As Richard Painter argued in The Atlantic, that doesn't absolve Willis. He suggested that she should step down voluntarily, even if McAfee shouldn't force her to resign. He also correctly predicted this outcome: That Wade would voluntarily step down to resolve the dispute. I cited Painter’s arguments as the most compelling I had seen in our initial coverage of Willis’s testimony, and I’m glad I did. 

The whole drama of when the relationship started was a huge distraction, and I’m glad McAfee moved it from the court without completely resolving some of its open questions. Willis's timeline of the relationship — that she and Wade did not start dating until after he was hired — was undercut by witness testimony (and some text messages), while the star witness against her turned out to be operating in very untrustworthy ways, including by helping build the case against her outside of court and then refusing to cooperate as a witness inside of court. Truly, the entire thing was a mess, which I think was apparent in McAfee’s order.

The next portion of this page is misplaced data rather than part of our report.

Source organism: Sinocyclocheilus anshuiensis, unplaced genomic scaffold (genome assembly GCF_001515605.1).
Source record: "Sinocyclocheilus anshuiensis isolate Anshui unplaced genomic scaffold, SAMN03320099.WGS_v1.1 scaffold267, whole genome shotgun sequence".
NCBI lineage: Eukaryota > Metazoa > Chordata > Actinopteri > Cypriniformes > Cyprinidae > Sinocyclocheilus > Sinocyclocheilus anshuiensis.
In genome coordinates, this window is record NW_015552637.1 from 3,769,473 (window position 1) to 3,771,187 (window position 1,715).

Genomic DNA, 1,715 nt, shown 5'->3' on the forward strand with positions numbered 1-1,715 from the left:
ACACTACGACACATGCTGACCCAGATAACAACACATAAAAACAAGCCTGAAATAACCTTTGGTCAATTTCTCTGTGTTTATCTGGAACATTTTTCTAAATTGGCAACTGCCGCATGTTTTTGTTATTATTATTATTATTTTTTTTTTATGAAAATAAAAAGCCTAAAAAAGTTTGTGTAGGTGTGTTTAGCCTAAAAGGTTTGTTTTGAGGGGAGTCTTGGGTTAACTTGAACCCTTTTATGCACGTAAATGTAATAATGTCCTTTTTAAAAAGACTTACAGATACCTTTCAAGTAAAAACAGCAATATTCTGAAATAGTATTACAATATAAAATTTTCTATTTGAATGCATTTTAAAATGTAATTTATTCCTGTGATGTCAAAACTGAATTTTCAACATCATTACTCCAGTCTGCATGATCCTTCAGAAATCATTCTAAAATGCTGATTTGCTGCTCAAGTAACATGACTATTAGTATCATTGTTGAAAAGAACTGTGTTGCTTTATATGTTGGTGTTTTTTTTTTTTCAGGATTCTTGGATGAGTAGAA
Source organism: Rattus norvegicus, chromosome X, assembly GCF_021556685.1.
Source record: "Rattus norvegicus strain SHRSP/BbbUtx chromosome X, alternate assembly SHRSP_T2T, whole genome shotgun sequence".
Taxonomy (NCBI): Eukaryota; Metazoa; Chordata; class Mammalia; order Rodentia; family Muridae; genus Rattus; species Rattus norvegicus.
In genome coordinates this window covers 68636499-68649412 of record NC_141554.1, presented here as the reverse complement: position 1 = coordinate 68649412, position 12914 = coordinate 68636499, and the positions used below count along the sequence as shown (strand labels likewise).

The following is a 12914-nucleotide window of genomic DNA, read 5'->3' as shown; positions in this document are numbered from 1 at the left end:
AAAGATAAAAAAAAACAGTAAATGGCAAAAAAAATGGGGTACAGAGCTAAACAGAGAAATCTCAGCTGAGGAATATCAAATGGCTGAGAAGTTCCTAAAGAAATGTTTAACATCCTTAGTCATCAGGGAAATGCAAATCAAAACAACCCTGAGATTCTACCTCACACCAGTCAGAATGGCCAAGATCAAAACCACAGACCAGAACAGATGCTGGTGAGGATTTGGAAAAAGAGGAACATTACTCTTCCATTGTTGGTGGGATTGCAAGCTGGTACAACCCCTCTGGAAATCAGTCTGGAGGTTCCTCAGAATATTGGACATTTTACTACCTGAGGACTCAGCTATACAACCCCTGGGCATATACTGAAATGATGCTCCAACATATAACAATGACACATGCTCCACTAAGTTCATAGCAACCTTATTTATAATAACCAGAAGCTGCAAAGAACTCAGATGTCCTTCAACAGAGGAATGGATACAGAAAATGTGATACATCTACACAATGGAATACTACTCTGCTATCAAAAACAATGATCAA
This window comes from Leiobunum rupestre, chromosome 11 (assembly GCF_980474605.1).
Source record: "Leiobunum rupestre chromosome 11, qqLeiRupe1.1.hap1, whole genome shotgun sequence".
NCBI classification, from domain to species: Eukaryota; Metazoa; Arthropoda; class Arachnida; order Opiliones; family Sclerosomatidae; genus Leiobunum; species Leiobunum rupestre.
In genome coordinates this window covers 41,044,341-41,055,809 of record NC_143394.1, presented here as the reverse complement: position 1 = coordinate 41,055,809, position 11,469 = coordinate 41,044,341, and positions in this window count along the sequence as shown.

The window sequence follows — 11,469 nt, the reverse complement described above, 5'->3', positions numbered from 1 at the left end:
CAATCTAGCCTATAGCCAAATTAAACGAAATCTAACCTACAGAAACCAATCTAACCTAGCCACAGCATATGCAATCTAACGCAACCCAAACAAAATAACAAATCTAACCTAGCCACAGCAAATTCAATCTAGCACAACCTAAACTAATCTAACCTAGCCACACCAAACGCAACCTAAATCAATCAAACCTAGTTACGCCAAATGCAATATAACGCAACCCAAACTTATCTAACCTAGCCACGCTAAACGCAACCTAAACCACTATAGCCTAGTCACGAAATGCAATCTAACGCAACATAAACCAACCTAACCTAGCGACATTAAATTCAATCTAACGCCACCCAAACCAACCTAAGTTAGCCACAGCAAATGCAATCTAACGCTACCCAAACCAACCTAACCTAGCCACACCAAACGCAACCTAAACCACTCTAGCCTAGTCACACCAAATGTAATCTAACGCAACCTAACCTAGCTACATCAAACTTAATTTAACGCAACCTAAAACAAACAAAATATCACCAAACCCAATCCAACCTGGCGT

Where McAfee landed seems to be in line with the law, and it also feels right. Given that he is an elected official with an election coming up, I'm sure he appreciated having an obvious "down the middle" approach to take, too. Those who argue this ruling is “splitting the baby” (like Ed Morrissey, under ‘What the right is saying’) have it backward: McAfee’s decision threads the needle of adhering to the law, offering sufficient repercussions for misconduct, and also leaving open legal avenues to investigate Willis down the line.

However, the drama surrounding Willis and her relationship is far less interesting to me than the case’s legal arguments and its general stagnation.